Paleontology research done by Margaret E. Lewis, professor of Biology, and Matthew Bonnan, associate professor of Biology, both of Stockton University, were ranked #28 and #61 respectively on the Top 100 list.
She has been working as a carnivore expert with a team from Arizona State University on a variety of sites since 1997. The team discovered the jaw fossil in Ledi-Gararu, Ehtiopia. The fossil is one of the few hominin fossils, a group including human and chimpanzee fossils, dating between 2.5 million and 3 million years ago.
Lewis’s role in the research in Ethiopia was to identify, describe and analyze the fossilized postcranial remains of the carnivorous mammals found at Ledi Geraru.
“The material at the sites, along with material from other sites in Ethiopia, Kenya, Tanzania and South Africa, has been critical in helping me understand the changing ecological structure surrounding our evolving ancestors and cousins and changes in dietary behavior over the last seven million years,” Lewis said.
In 2008, a new species of extinct carnivore, Kanuites lewisae, was named for Lewis to honor her contributions to the study of African predators.
Bonnan was recognized by Discover Magazine for a paper he co-authored which describes the discovery of a dinosaur, new to science, named Pulanesaura eocollum.
Bonnan was a member of the team excavating the dinosaur from Spion Kop farm in South Africa, under a grant sponsored by National Geographic. It took nearly two years to unearth the 195-200 million-year-old remains.
“The name means ‘rain bringer’ in Sesotho, which is fitting since we always seemed to get rained on during the excavation of this dinosaur,” Bonnan said.
Pulanesaura eocollum is one of the earliest members of the long-necked sauropod lineage of dinosaurs. Sauropods, a group of four-legged herbivorous dinosaurs, are famously represented by Brontosaurus. Pulanesaura is the first with anatomy showing it walked on all four legs.
Early sauropods like Pulanesaura are rare in the fossil record, with only a handful of good sauropod specimens known from the Early Jurassic, a time period between 200 and 180 million years ago.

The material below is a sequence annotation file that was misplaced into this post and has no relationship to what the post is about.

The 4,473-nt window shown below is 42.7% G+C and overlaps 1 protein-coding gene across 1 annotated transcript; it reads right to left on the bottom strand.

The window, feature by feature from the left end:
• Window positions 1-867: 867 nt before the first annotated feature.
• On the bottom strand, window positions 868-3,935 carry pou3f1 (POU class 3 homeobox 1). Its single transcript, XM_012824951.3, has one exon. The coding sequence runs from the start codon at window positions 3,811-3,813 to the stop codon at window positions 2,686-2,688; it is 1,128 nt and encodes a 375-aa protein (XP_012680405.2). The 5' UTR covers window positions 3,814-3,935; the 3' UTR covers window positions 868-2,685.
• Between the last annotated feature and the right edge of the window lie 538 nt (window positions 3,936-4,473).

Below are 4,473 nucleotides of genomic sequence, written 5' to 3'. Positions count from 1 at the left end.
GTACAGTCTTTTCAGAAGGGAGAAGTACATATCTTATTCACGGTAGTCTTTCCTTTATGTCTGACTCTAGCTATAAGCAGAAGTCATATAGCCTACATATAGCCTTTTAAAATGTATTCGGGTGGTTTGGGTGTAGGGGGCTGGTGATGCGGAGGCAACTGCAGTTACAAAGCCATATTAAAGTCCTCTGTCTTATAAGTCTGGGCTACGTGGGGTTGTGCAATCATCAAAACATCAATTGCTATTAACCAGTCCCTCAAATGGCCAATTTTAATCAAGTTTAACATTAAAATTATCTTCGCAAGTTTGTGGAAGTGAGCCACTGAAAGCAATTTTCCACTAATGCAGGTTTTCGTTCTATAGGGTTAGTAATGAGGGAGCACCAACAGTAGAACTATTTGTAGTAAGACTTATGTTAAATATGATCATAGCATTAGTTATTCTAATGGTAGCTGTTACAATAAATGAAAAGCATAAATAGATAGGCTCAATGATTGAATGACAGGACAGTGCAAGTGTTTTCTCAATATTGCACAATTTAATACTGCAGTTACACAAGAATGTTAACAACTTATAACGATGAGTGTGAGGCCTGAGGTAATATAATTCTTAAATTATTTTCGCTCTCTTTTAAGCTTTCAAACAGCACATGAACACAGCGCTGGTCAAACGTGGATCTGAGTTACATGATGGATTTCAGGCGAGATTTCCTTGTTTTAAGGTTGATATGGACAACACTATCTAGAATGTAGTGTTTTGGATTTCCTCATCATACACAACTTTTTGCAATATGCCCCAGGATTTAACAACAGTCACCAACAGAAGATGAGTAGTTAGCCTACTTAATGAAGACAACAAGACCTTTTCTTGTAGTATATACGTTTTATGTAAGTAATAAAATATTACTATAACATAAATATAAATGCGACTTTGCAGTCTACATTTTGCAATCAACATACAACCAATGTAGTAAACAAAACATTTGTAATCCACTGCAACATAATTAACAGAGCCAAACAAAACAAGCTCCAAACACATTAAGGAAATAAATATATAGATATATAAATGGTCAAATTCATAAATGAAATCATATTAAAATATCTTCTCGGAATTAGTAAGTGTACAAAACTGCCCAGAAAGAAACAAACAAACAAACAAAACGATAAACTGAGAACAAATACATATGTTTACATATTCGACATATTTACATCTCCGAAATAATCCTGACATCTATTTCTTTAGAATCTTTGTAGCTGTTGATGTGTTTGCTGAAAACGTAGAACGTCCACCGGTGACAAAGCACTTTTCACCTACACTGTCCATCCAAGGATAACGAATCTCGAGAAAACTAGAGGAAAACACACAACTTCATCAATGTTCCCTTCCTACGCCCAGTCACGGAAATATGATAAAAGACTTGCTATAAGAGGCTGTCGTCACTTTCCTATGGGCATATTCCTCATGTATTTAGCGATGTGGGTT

The fossils show that the specialized teeth, vertebrae and forelimb of Pulanesaura indicate that the new species would have spent all of its time on all fours, browsing lower vegetation. “A significant part of the story with Pulanesaura and other early sauropods was a change in how the forelimb functioned,” Bonnan explained.
“It changed from a grasping appendage to a support column.” Much more common at that time in South Africa were bipedal or semi-bipedal sauropodomorph dinosaurs, such as Massospondylus and Antetonitrus.
“Work on living reptiles is helping us understand the basic pattern of movement available to the early ancestors of dinosaurs, which can give us future insight into how this pattern was modified,” he said.
At Stockton, Bonnan and his students are using state-of-the-art technology to analyze the movement of modern reptiles to better understand dinosaur locomotion and how sauropods evolved from bipedal herbivores eating with their hands and necks to giant quadrupeds that relied solely on long necks to feed.
Stockton is unusual for a university of its size in the number of paleontologists teaching and conducting research. In addition to Lewis and Bonnan, Michael Lague and Roger Wood, Professor Emeritus, serve as faculty paleontologists.
Lague, who is also Lewis’s husband, is an expert in primate postcrania and the evolution of body size. His primary research is on the evolution of the monkey, ape and human elbow joint.
Wood, although retired, is a world-renowned expert on turtle evolution and conservation.
More on Bonnan’s discovery of Pulanesaura eocollum can be found here, as well as on his blog, The Evolving Paleontologist.
More on Lewis’s research can be found here.